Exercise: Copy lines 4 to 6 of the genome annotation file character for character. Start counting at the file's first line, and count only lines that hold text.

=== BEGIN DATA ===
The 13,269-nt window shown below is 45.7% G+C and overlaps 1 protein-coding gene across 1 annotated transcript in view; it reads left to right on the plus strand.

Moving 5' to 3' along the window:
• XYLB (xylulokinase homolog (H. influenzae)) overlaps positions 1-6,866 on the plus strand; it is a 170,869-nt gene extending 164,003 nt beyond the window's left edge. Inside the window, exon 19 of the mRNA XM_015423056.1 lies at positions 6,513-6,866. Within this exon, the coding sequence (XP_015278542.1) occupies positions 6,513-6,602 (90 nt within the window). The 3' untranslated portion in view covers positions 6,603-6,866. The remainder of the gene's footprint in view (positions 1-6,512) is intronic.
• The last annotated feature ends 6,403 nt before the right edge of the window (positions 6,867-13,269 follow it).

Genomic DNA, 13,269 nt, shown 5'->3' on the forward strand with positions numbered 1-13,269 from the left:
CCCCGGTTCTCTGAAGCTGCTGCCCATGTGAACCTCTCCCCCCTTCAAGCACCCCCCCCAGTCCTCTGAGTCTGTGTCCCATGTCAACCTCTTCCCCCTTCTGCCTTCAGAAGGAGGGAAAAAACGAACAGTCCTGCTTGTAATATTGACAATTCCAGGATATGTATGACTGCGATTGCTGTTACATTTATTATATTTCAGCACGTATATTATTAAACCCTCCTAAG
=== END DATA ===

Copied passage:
• The last annotated feature ends 6,403 nt before the right edge of the window (positions 6,867-13,269 follow it).

Genomic DNA, 13,269 nt, shown 5'->3' on the forward strand with positions numbered 1-13,269 from the left:
CCCCGGTTCTCTGAAGCTGCTGCCCATGTGAACCTCTCCCCCCTTCAAGCACCCCCCCCAGTCCTCTGAGTCTGTGTCCCATGTCAACCTCTTCCCCCTTCTGCCTTCAGAAGGAGGGAAAAAACGAACAGTCCTGCTTGTAATATTGACAATTCCAGGATATGTATGACTGCGATTGCTGTTACATTTATTATATTTCAGCACGTATATTATTAAACCCTCCTAAG